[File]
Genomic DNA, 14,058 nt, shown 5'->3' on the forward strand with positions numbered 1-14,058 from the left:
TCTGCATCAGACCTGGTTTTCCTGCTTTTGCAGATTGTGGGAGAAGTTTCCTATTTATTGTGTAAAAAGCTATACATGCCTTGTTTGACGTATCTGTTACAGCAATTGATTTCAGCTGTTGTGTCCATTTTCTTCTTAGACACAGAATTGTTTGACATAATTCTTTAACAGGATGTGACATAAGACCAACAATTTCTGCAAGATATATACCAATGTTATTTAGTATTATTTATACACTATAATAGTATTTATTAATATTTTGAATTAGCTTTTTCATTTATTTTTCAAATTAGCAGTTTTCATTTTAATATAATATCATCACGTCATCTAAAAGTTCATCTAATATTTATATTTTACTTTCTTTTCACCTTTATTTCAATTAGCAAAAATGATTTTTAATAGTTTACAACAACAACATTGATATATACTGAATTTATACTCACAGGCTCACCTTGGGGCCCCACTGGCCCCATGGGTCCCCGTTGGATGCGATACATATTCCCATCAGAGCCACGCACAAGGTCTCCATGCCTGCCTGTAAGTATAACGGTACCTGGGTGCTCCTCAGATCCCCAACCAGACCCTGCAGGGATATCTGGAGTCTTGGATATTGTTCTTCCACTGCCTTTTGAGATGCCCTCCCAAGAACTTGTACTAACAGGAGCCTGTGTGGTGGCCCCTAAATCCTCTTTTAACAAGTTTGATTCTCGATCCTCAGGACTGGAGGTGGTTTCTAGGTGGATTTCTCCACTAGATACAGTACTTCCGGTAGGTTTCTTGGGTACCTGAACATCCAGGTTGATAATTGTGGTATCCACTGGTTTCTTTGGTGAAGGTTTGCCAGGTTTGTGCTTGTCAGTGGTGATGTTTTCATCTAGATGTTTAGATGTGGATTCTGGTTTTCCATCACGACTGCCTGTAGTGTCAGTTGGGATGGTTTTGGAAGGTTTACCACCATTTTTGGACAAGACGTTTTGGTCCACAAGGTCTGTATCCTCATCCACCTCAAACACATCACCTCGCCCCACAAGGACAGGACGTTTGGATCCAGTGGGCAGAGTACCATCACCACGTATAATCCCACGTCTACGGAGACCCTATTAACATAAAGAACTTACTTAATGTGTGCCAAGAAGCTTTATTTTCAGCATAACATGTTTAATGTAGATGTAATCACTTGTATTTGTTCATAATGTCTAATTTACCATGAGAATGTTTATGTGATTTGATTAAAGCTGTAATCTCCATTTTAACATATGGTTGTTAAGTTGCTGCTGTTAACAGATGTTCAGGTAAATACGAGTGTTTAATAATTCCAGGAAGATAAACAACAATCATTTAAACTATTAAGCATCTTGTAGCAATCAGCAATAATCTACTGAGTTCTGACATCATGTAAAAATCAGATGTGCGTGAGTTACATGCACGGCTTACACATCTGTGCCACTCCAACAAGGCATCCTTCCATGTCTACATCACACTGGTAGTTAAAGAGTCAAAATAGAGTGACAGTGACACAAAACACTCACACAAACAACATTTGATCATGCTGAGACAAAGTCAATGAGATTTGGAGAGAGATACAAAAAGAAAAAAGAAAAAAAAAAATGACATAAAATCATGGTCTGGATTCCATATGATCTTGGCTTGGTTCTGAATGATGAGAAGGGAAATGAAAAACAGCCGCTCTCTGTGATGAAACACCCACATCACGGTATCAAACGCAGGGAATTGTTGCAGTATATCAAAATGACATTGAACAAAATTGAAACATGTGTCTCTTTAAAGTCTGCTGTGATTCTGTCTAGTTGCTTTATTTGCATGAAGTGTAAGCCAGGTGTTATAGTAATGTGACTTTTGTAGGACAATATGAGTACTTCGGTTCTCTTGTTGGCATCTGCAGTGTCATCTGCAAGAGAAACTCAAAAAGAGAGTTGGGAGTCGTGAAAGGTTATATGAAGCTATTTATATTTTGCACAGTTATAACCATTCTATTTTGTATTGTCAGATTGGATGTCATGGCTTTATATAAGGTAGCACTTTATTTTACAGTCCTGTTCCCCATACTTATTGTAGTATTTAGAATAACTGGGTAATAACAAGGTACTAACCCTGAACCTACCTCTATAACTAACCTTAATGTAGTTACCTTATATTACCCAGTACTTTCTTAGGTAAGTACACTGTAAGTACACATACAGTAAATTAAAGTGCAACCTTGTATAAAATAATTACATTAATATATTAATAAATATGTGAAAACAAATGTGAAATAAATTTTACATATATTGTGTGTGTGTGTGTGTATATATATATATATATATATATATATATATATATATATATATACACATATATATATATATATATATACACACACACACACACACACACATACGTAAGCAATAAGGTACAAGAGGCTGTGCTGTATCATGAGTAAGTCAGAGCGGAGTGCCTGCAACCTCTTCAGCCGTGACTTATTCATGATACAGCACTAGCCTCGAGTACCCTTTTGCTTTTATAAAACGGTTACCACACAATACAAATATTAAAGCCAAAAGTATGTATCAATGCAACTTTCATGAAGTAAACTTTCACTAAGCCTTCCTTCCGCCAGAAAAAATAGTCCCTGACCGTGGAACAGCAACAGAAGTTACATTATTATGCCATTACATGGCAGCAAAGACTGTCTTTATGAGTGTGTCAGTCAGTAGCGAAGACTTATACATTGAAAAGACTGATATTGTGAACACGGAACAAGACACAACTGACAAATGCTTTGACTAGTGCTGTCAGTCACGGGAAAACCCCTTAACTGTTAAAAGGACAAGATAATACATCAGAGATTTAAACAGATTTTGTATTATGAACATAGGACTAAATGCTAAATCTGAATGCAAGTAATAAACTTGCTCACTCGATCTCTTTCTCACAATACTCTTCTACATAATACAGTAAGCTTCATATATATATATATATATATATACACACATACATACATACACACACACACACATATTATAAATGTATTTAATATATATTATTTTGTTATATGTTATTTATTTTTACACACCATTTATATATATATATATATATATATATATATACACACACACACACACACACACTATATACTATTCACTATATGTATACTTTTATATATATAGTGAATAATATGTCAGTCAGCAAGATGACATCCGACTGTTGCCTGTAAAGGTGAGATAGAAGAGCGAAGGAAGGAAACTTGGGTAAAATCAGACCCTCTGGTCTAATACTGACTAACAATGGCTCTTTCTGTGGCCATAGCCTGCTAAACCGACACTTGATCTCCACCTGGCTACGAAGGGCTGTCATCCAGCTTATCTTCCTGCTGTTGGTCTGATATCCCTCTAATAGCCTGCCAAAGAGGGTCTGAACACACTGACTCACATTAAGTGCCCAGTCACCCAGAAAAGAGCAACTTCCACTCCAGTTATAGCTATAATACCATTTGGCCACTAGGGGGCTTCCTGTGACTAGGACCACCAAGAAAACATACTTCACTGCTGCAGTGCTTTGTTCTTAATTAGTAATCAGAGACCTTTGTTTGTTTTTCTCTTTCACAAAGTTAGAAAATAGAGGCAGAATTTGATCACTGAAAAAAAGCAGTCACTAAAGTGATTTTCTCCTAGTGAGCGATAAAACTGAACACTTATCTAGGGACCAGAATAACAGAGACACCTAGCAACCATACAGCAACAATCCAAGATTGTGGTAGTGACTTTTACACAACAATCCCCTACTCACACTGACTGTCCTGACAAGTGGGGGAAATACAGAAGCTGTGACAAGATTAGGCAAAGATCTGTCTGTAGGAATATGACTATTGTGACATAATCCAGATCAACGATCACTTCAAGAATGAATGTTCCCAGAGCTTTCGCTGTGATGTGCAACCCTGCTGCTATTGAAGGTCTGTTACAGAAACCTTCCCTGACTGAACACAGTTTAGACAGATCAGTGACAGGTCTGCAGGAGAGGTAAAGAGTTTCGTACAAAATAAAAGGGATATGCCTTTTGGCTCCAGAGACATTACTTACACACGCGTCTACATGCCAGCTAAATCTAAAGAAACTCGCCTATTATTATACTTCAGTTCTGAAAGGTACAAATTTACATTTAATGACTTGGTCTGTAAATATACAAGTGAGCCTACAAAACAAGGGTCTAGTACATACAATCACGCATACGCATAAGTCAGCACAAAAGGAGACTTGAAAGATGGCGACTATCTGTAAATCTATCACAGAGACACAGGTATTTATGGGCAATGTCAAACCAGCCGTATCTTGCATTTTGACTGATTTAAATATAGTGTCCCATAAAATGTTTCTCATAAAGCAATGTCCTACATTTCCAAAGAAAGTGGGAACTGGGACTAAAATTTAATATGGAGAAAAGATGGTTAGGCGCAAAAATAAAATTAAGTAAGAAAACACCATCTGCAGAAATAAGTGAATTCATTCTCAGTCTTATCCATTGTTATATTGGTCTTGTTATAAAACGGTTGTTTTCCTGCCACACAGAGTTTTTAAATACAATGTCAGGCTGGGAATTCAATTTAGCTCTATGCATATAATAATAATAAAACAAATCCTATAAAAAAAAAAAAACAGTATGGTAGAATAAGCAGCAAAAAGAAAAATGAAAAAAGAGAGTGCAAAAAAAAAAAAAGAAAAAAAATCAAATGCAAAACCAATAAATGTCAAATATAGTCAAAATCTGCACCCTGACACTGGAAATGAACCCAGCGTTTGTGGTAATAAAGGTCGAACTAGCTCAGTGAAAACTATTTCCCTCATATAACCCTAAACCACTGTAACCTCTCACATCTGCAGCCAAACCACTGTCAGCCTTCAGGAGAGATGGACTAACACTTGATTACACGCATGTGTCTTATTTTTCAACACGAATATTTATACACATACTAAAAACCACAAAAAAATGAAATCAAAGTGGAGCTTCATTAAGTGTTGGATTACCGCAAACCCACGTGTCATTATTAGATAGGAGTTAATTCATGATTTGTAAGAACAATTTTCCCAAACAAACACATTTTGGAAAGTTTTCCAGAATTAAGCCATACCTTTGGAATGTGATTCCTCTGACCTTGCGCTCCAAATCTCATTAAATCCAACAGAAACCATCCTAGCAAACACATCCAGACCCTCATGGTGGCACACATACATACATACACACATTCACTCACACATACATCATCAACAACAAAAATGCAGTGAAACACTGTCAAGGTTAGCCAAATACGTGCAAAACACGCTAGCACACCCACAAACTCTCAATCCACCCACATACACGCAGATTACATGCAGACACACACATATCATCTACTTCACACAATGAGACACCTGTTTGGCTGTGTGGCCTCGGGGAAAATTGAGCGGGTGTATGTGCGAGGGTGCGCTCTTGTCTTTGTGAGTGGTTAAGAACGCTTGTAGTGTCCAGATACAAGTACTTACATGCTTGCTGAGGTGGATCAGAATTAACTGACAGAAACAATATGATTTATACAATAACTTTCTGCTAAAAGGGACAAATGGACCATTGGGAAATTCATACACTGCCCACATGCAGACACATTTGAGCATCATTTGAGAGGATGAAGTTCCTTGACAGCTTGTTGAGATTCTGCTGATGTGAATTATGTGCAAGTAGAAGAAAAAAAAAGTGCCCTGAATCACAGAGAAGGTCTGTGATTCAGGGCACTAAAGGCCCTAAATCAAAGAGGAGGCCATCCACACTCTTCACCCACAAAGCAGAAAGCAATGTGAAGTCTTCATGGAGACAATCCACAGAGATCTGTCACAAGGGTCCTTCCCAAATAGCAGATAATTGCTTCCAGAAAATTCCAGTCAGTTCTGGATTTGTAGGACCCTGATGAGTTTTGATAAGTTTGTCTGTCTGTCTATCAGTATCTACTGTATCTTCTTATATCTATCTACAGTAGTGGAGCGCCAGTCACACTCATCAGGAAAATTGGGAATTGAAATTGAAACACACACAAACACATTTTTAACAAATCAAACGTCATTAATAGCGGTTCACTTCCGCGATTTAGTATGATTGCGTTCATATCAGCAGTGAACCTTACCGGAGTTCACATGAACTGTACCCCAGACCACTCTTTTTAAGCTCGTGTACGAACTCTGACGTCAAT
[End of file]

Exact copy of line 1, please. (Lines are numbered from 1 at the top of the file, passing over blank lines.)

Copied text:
Genomic DNA, 14,058 nt, shown 5'->3' on the forward strand with positions numbered 1-14,058 from the left: